Ross Ice Shelf to 250 m b e n e a t h the West Antarctic inland ice. On a grid scale, ] = 111 km. Byrd Station, Upstream B camp
(UpB), and J9 are shown. From B e n t l e y and J e z e k {1981).

cause (Mercer and Sutter, 1982). This unconformity is overlain by an unstratified or poorly
stratified diamicton, which in turn is overlain
by a thin veneer of Holocene sediments comprising ice-rafted clasts, terrigenous silt and
clay, and biogenic silica; in this Holocene layer
ice-rafted debris is sparse near the front of the
Ross Ice Shelf, indicating that little englacial
debris reaches the ice-shelf front but is more
abundant where outlet glaciers drain into the
Ross Sea. The transition from the unstratified
diamicton just above the unconformity to the
modern sediments is marked by a water-sorted
unit 0.1-0.5 m thick at some sites (Kellogg et
al., 1979) but not in most locations (Anderson
et al., 1984).
The ages of the Ross Sea unconformity and
of the overlying diamicton are uncertain
(Hayes and Frakes, 1975; Kellogg et al., 1979;
Savage and Ciesielski, 1983), but the unconformity probably is Pliocene or Pleistocene in
age. Based on appearance, grain-size distribution and other characteristics, Kellogg et al.
(1979), Anderson et al. (1980, 1984), and others
have argued that the diamicton above the Ross
Sea unconformity is a basal till. Anderson et
al. (1984) show that populations of transported
clasts in this material are not mixed, but are
traceable to discrete sources in the Transantarctic Mountains and in West Antarctica.
Truswell and Drewry (1984) demonstrated that
pollen grains in the diamicton also are traceable to discrete sources. This shows that
deposition occurred from a grounded ice sheet,
or from an ice shelf with marine currents too
slow to mix pollen, rather than from floating
icebergs. Estimated sedimentation rates of
6-8 m Ma 1 (Hayes and Frakes, 1975) seem too
high for sedimentation beneath an ice shelf fed
by West Antarctic ice streams, as discussed
above, so we consider that this diamicton
probably is a basal till. Notice, however, that
several authors including Hayes and Frakes
(1975) and Fillon (1979) have interpreted the
diamicton as glaciomarine rather than as basal
Beneath the Ross Ice Shelf, data are available only from the J9 site, downstream of ice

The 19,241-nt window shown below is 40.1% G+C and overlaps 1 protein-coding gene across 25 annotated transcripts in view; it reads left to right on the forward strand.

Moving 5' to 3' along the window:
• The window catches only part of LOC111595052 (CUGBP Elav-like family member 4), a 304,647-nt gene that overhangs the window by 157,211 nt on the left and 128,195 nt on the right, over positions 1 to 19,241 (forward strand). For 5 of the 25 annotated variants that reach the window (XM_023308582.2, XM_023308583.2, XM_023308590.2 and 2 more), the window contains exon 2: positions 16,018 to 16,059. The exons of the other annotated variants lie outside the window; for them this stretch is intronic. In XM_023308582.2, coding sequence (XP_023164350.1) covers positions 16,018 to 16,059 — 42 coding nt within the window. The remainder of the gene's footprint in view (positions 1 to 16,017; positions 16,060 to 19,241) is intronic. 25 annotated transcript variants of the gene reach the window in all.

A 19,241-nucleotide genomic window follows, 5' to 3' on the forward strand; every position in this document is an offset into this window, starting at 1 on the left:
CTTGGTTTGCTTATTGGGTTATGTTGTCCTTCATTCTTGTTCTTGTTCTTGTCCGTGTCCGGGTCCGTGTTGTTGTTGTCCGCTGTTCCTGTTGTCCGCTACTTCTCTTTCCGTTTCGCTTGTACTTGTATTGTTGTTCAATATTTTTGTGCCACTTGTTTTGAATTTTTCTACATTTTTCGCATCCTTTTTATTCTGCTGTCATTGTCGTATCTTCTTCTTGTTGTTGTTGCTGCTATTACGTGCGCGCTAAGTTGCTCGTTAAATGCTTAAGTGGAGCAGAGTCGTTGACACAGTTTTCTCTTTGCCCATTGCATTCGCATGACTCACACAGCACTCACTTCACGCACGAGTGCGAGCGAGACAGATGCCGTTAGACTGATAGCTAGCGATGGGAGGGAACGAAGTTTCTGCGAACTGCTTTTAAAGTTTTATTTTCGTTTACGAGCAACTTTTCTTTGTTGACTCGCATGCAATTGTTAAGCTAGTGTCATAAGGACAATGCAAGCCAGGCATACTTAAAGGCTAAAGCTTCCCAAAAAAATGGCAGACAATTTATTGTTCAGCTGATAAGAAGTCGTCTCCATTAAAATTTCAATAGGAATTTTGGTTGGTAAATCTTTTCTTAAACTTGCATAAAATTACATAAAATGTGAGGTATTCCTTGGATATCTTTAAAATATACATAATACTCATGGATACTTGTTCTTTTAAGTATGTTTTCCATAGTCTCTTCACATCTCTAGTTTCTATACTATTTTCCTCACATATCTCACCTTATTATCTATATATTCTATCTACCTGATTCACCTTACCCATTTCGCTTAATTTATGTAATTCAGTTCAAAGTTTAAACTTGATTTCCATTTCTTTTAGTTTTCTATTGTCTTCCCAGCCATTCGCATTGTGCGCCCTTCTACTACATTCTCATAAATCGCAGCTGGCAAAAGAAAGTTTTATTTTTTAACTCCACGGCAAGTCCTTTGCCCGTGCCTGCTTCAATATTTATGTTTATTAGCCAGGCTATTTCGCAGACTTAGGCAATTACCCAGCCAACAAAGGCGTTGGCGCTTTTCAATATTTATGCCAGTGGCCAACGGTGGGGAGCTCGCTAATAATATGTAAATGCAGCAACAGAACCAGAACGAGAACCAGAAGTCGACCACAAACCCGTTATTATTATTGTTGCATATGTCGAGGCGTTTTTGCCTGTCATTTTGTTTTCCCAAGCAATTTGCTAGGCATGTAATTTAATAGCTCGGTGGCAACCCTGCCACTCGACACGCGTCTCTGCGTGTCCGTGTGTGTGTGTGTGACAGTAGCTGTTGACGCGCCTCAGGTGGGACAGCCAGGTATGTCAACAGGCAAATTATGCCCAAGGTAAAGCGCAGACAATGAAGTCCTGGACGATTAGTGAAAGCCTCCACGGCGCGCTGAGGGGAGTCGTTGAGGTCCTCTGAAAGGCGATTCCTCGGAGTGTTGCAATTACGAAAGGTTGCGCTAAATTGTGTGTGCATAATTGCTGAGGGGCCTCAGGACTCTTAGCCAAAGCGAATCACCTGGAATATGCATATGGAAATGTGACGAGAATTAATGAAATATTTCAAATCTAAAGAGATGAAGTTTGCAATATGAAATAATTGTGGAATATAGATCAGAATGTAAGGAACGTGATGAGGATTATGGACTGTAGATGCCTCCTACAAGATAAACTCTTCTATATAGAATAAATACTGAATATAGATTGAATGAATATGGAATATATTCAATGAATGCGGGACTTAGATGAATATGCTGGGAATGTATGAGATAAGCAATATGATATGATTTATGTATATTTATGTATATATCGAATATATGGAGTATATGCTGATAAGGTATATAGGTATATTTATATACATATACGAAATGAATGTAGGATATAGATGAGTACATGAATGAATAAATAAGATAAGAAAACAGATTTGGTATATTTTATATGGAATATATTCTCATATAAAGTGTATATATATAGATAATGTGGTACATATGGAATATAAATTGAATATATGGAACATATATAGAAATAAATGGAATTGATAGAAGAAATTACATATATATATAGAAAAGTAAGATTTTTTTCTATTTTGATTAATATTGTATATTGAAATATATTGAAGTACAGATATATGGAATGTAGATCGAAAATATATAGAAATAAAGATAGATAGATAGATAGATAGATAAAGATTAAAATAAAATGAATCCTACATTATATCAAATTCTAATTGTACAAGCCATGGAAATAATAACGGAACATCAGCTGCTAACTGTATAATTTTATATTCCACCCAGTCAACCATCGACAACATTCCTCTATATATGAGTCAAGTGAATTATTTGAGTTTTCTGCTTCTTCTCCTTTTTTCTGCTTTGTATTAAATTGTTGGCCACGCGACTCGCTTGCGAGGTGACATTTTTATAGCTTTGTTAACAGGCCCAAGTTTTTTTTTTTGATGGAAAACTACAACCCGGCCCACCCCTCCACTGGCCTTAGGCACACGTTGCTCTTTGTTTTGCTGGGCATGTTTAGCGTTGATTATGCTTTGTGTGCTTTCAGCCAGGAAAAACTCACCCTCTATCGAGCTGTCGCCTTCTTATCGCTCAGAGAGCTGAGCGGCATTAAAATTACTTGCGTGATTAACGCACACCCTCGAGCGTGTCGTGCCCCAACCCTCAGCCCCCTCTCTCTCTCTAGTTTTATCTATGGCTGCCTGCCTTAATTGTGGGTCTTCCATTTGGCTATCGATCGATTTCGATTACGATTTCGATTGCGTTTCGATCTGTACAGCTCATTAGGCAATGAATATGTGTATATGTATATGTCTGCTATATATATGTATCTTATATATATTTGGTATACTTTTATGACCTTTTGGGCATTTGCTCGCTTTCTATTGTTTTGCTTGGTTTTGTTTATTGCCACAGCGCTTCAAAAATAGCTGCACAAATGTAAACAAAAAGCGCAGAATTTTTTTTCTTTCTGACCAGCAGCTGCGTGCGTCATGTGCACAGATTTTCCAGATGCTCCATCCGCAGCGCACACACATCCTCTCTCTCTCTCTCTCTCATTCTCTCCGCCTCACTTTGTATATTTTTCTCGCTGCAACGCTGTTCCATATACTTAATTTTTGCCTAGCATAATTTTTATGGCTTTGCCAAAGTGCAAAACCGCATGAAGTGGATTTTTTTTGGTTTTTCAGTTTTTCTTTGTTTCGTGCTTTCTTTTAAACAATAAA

stream B, where the bed is about 590 m below

sea level (Figs.2 and 4; see Clough and Hansen,
1979). Sediments were collected there to a
maximum depth of about 1 m. These sediments
originally were interpreted as a dropstone
diamicton of Miocene age containing clasts
transported from the Siple Coast; observed
differences between the upper 0.1-0.2 m and
deeper material were interpreted as the result
of diagenesis in situ (Webb et al., 1979).
Vigorous debate has focused on whether Pliocene or Pleistocene fossils are present in the
material, which certainly is dominated by
Miocene forms (e.g., Kellogg and Kellogg,
1981, 1983; Brady, 1983; Kellogg and Kellogg,
1986). More recent studies (Harwood, 1986;
Harwood et al., in press a, b) question whether
any undoubtedly post-Miocene diatoms occur
at J9 and support a Middle-Late Miocene age
for the youngest documented event of marine
productivity in the interior Ross Embayment.
Anderson et al. (1980) have reconsidered the
physical properties of the J9 sediments and
conclude that the sediment probably is a basal
till rather than a dropstone diamicton. However, Harwood et al. (in press b) present
evidence suggestive of a dropstone origin. A
basal till might contain only recycled fossils
from its source area, whereas a water-lain
sediment probably would contain some fossils
indicative of the time of deposition. In this
regard it is worth noting that Raiswell and Tan
(1985) have interpreted the chemistry of the J9
cores as indicating Pleistocene deposition of at
least the upper 0.1-0.2m, and possibly the
entire length.
North of the Ross S e a , the continental rise
and abyssal plain are blanketed by a Tertiary
sedimentary wedge hundreds of meters to
kilometers thick (Hayes and Frakes, 1975).
Miocene to Recent sediments in this wedge
contain clasts transported by ice (Hayes and
Frakes, 1975).

Glaciological considerations
Some glaciological models, including those
of Thomas and Bentley (1978) and Stuiver et al.


(1981) have reconstructed the Wisconsinanmaximum West Antarctic ice sheet as having
advanced to the edge of the continental shelf
and having developed an equilibrium, East
Antarctic-type surface profile characterized by
a steep surface slope near the coast and thick
ice with a gradual surface slope inland. Other
authors have suggested that the Wisconsinanmaximum West Antarctic ice sheet was
grounded in what is now the Ross Sea but
exhibited a low, ice-stream surface profile
(Thomas, 1979; Denton et al., 1986; Alley et al.,
1987a). Drewry (1979) summarizes evidence
from West Antarctica against an equilibrium
high-profile ice sheet in the Ross Sea, noting
that such an ice sheet would require greater
increases in ice thickness in the vicinity of
Byrd Station than are allowed by the data of
Whillans (1976) and Robin (1977). Drewry (1979)
then presents the hypothesis that the Ross Ice
Shelf expanded during the Wisconsinan but
that the grounding line advanced only about
as far as J9.
The Ross Embayment is relatively deep near
the modern grounding line, shallows outward
to the edge of the continental shelf, and has
relatively constant width from the modern
grounding line to the shelf edge (Fig.4). In the
absence of large increases in marginal ablation, a sufficiently large sea-level drop for a
sufficiently long time necessarily would allow
the Ross Ice Shelf to become fully grounded